Pilot – | Review Score – 4/5
The Harrington Commode – | Review Score – 3.5/5
October Surprise – | Review Score – 3.5/5
Gone Girl – | Review Score – 3.5/5
The Voter – | Review Score – 3/5
Assassination of Payton Hobart – | Review Score – 4/5
Assassination of Payton Hobart: Part 2 – | Review Score – 4/5
Vienna – | Review Score – 4/5
The Politician is a show you’ll either love or hate. Not quite comedic enough to land its jokes every time but not quite dramatic enough to see its strong themes pack a punch, The Politician muddles along somewhere in the middle and for large stretches of the series, this actually works quite well. If you can go into this one with an open mind and expect a wacky, over-the-top satirical dramedy that plays on American politics, you’re sure to enjoy this.
Determined to become President one day, The Politician’s story revolves around Payton Hobart, a high school student who sets his sights on becoming student body President; the first step toward landing that lucrative White House gig. From here, the majority of the story sees Payton explore a myriad of different issues during his campaign run across campus, with topics like gun violence, scandalous video tapes and back-stabbings added to spice things up.
Fleshing out Payton’s world are a host of colourful characters who all have their own conflicts and issues going on too. Aside from a jarring and incredibly dark suicide early on, most of the series does a good job fleshing out these character arcs. There’s an awful lot going on here though and while some of the ideas and themes are nicely implemented, others struggle to be given the room needed to breathe.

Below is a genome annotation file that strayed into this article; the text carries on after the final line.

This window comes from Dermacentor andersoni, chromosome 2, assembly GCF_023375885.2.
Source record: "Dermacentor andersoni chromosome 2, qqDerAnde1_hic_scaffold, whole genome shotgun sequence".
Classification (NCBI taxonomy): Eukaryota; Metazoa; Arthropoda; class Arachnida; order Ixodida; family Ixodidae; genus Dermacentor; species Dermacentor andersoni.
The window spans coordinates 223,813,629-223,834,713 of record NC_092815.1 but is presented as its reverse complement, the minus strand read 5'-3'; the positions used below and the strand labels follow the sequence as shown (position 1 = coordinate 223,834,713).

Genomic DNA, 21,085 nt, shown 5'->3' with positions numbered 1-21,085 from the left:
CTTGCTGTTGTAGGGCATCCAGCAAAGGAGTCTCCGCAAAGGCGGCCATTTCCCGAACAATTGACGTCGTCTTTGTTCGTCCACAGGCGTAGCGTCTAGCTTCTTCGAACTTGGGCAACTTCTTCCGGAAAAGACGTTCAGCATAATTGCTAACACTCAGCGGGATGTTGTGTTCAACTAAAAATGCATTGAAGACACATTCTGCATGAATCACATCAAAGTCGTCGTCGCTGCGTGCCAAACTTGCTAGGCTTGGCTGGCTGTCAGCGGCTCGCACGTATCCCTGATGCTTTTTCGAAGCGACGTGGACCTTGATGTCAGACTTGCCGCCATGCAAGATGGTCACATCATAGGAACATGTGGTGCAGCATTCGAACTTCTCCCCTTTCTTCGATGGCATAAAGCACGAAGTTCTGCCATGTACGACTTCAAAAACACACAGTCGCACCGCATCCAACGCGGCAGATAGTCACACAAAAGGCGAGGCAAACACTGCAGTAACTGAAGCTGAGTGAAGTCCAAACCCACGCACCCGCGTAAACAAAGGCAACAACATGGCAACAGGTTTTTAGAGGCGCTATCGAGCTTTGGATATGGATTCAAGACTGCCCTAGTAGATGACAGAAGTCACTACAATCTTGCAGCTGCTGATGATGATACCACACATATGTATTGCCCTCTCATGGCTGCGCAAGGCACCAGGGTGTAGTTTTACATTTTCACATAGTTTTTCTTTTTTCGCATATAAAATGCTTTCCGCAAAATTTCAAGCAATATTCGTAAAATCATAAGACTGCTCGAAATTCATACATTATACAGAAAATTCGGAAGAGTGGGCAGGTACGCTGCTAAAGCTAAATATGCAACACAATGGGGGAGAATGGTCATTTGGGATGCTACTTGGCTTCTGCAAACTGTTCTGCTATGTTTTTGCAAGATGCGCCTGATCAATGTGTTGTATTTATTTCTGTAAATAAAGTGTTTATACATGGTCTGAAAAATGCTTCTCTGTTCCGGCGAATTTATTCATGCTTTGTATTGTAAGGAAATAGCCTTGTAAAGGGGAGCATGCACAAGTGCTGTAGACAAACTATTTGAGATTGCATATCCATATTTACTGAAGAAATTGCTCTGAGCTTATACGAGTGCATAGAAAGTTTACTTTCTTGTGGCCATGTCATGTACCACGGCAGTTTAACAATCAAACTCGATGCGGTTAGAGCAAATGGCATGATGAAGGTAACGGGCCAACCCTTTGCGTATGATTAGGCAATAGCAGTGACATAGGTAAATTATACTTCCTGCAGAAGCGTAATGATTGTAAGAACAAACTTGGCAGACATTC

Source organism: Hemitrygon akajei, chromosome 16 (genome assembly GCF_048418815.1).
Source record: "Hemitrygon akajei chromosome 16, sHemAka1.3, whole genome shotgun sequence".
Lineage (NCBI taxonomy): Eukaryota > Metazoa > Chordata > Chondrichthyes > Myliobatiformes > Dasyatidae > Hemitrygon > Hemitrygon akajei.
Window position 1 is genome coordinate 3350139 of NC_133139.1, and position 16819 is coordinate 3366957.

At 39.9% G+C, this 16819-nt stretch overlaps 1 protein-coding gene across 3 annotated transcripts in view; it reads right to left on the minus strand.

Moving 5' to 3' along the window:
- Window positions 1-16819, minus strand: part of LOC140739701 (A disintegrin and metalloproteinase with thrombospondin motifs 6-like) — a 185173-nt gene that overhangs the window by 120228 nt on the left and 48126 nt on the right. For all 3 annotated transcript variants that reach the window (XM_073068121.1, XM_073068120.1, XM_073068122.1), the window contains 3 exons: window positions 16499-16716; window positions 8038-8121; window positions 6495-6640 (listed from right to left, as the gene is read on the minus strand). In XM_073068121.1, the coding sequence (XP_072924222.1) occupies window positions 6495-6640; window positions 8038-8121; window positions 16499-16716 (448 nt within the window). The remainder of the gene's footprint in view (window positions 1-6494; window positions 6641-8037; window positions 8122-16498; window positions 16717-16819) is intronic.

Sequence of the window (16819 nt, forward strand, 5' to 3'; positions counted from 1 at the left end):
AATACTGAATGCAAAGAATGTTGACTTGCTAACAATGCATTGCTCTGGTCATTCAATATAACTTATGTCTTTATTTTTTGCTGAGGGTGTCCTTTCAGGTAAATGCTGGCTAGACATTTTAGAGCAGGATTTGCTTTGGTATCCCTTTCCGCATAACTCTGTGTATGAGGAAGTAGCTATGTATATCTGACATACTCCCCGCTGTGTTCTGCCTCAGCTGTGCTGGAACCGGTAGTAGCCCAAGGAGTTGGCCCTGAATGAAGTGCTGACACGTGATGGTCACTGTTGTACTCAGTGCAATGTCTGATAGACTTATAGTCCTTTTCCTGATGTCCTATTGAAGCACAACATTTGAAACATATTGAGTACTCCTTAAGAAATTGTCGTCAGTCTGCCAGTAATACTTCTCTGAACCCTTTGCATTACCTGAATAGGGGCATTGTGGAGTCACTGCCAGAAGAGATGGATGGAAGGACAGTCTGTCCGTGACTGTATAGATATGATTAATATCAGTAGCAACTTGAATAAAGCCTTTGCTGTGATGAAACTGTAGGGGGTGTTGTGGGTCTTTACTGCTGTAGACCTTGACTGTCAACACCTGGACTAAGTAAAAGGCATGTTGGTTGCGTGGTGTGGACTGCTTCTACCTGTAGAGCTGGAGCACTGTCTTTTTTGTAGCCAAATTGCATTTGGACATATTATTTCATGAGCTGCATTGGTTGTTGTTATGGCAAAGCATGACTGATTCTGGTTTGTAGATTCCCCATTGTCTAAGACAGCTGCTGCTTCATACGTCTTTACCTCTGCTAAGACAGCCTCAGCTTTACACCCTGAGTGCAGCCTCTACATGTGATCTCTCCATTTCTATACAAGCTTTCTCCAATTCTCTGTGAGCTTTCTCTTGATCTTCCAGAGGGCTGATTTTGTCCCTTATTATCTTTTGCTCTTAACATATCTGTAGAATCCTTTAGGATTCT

From xenophobia and gun violence through to feminism and the recent LGBT movement, The Politician adds a lot of different flavours to its mix but never quite doubles down on them enough to allow them to hit with any sort of intensity. At times it almost feels like ticking boxes as we move from one issue to the next without ever delving into the gritty details. During the first episode a suicide rocks the school only it’s never quite followed up with any weight from there on out. There’s issues about gun violence but they’re never progressed beyond an amusing campaign idea and throughout the series this is an all-too-common occurrence.
The Politician is certainly a quirky and unusual show though and it absolutely stands out amidst the glut of TV released this time of year, which is worth commending for that alone. It may not be the best drama out there but it’s enjoyable enough to see you through to the end nonetheless. The different length for each episode is a nice touch and there’s some pretty good comedic timing during a few of the jokes but The Politician largely sticks to its dark drama here.
The one part of the show that really works well though is the aesthetic. With bright, vibrant visuals throughout the series, this ironic juxtaposition contrasts beautifully with the dark themes discussed throughout the show, complementing that satirical feel that The Politician boasts during large stretches of the series. The camera work is pretty solid too and there’s certainly some nice shots throughout the series that accompany this unique visual style.
You’ll know pretty early on whether The Politician is a show for you. While the tone tends to flit between comedy and drama, The Politician is a satirical commentary on American politics first and foremost, and certainly isn’t shy about getting dark with its material. At times it does so at the expense of thought provoking reflection and this is certainly not a groundbreaking series to help with any social movements. There’s enjoyment to be had here but whether you’ll take to this one or not really depends on your palette when it comes to comedy. If you’re not sold by the first few episodes I’d recommend moving on but for those who can take to this style, The Politician boasts enough enjoyment and drama to have you hanging on anxiously for a second season.